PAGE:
Liverpool manager Brendan Rodgers feels England boss Roy Hodgson should turn his attention to Anfield, and in particular Jon Flanagan, as he prepares for the 2014 World Cup.
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Steven Gerrard, Daniel Sturridge, Jordan Henderson and Raheem Sterling are all full internationals, while Flanagan has played for his country at U21 level.
And the Liverpool boss believes Hodgson would benefit from making more regular trips to watch the club in action before selecting a squad for this summer’s World Cup in Brazil.
Hodgson did watch Rodgers’ side draw 1-1 at West Brom on Feb. 2, but his assistant Ray Lewington has been a more frequent visitor to Reds games in recent weeks.
And Rodgers also thinks the Three Lions boss, who himself had a six-month spell in charge at Anfield from July 2010, should pay a visit to check out Flanagan.
He said: “Ray’s a trusted lieutenant for Roy, and I’m sure he will know the level these players are playing at.
“If you look at young Jon Flanagan, coming into the team at the level he’s playing at -- and the quality he’s playing at, especially in big games -- he’s been outstanding.”
Flanagan is about as locally-produced a player as Liverpool could possibly have brought through; he grew up on Utting Avenue, 200 yards from Anfield, and his father John used to be on the club’s books, without making the first team.
“When I was younger, you would always know when a goal went in -- you could hear it from the back garden,” the defender said recently.
He looked set for a bright future when he made his Liverpool debut in a 3-0 Premier League win over Manchester City in April 2011.
But having made occasional appearances the following season, he started to lose his way, and fell out of favour after a mistake at Blackburn.
Flanagan was then part of the Liverpool side who fell to a shock FA Cup fourth-round defeat at League One side Oldham in January 2013, and his future first-team prospects looked bleak.
But he won a recall against Arsenal on Nov. 2 after Glen Johnson was forced to pull out at short notice with a facial infection.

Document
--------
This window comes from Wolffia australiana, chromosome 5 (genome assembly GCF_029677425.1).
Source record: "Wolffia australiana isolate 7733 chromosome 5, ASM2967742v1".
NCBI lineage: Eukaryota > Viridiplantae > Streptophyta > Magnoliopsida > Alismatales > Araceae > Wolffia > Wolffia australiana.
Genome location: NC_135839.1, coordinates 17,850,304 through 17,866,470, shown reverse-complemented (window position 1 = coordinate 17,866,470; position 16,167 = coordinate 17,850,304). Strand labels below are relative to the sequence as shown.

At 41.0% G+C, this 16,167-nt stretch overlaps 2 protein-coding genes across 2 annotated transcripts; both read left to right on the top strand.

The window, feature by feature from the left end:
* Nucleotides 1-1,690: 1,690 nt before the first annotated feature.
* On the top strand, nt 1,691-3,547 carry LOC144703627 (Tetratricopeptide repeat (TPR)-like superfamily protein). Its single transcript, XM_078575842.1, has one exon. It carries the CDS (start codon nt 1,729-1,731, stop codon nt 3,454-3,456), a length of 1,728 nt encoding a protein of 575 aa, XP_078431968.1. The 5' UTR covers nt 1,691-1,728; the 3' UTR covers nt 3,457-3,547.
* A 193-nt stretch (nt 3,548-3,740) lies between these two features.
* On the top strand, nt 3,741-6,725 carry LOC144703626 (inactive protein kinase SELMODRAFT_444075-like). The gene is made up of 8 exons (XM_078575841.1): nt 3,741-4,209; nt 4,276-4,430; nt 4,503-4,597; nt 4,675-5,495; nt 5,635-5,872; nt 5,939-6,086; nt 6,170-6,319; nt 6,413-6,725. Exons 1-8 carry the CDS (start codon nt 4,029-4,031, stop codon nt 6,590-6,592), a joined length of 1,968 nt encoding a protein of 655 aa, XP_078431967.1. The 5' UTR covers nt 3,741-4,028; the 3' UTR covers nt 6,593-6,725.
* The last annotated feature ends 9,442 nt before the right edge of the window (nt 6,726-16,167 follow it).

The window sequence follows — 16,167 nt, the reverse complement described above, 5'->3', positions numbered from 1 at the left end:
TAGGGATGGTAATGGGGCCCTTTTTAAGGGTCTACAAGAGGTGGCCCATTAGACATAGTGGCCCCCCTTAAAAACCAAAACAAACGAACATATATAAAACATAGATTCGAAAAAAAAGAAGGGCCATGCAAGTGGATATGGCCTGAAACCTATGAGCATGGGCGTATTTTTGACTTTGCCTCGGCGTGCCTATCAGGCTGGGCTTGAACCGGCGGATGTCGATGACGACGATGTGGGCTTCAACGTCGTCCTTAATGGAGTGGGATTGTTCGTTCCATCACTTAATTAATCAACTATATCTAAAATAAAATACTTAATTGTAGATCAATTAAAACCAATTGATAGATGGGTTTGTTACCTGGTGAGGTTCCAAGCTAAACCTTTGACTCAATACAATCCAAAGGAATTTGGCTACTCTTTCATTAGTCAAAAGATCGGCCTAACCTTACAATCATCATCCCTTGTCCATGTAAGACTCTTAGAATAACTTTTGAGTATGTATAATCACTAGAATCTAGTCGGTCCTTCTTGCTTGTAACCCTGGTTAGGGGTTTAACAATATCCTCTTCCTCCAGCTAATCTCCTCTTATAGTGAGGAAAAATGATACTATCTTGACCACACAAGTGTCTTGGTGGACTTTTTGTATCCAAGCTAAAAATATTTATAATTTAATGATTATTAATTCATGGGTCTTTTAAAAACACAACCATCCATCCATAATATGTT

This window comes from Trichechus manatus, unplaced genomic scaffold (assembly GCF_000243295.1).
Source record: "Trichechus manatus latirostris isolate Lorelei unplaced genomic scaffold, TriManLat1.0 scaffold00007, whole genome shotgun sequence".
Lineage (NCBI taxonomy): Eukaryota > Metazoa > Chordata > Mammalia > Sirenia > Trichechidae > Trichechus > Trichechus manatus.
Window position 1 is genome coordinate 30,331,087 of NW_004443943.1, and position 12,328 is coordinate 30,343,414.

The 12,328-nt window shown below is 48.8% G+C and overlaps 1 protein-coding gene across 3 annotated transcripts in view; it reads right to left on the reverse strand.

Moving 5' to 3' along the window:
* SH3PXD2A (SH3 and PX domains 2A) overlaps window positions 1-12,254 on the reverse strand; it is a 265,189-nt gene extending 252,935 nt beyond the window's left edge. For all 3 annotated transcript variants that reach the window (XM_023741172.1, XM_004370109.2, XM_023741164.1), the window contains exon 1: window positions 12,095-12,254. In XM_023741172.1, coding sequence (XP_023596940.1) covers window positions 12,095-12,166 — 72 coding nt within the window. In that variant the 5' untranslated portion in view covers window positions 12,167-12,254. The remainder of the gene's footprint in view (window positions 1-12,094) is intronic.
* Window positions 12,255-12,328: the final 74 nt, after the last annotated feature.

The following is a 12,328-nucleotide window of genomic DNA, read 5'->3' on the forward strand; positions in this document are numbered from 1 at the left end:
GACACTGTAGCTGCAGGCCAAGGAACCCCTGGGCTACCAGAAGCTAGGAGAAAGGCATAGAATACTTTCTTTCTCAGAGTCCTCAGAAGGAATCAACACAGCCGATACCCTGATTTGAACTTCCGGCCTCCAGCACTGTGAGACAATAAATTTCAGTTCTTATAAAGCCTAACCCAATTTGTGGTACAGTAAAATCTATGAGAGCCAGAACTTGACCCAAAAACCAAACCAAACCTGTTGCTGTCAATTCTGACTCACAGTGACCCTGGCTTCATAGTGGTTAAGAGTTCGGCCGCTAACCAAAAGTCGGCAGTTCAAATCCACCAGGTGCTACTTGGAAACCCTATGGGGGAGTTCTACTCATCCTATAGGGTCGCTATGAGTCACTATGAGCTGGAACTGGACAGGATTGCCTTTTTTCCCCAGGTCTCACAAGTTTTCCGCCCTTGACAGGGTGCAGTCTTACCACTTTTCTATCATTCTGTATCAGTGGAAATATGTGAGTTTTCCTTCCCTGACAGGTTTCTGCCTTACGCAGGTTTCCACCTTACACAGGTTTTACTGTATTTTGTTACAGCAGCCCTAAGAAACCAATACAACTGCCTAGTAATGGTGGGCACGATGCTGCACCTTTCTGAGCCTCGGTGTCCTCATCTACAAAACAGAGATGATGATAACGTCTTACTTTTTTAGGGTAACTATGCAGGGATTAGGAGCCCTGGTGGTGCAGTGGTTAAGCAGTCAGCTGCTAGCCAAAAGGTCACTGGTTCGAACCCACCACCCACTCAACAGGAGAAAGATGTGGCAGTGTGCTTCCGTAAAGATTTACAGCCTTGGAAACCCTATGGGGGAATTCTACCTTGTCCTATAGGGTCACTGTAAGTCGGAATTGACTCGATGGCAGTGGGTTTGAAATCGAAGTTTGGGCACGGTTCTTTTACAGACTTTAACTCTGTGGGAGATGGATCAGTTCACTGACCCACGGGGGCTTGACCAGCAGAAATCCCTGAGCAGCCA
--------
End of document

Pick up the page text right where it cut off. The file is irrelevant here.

And the young defender began to suggest that he could become a first-team regular with an impressive performance at left-back against Everton in the league three weeks later.
Since then, only a hamstring injury collected just before Christmas has stalled Flanagan’s progress, as he has looked comfortable both on the left side of defence, and in his natural right-back role as cover for the injured Glen Johnson -- another of Liverpool’s England internationals.
Asked if Flanagan has England potential, Rodgers said: “Yes. And I think he’s shown it. It [the World Cup] might come too soon for him this year. But there’s absolutely no question he’s got all the qualities to play in that position.
“Obviously, Glen Johnson’s in there, and [Tottenham defender] Kyle Walker’s been a regular there. But Roy will know as well as anyone the pressures of representing a club such as Liverpool.
“You’ve got a young player such as Jon Flanagan, at 20 years of age, performing in the way that he has done. And the key for Jon is consistency. The key for Jon is making sure he doesn’t believe he’s cracked it, which I think he’s probably learned from the last time he was in and then out of the team, through injury, or whatever.
“He’s now taken his opportunity, and you see that hunger. I’ve been pleasantly surprised by how tactically good he is. He played against Santi Cazorla last weekend, a player who jumps inside. We asked Jon to make sure he went in at the right moments. If he can do that here in these types of games, he can do it at international level, for sure.”
Rodgers argues that the success of Flanagan, and the rest of Liverpool’s England contingent, is proof that British players can play stylish football.
He added: “It’s been a life’s work for me, since I started as a young coach. British players were always told that they weren’t good enough technically or tactically. I set out on a journey to prove that wasn’t the case when I started, because they can be. I think we had coaches in this country, who maybe didn’t have the faith or the nerve to play how Europeans would play.
“I’ve always said it: It’s the easiest thing in the world to do to get your goalkeeper to smash the ball as far as he can up the pitch away from the goal -- and then when you haven’t got the ball, everyone drops back in.
“It’s the easiest thing in the world to coach. You could get someone, with all due respect, working with kids on the park to do that. Maybe even some of you guys [the media] could do that. But as I said, British players can work that way.”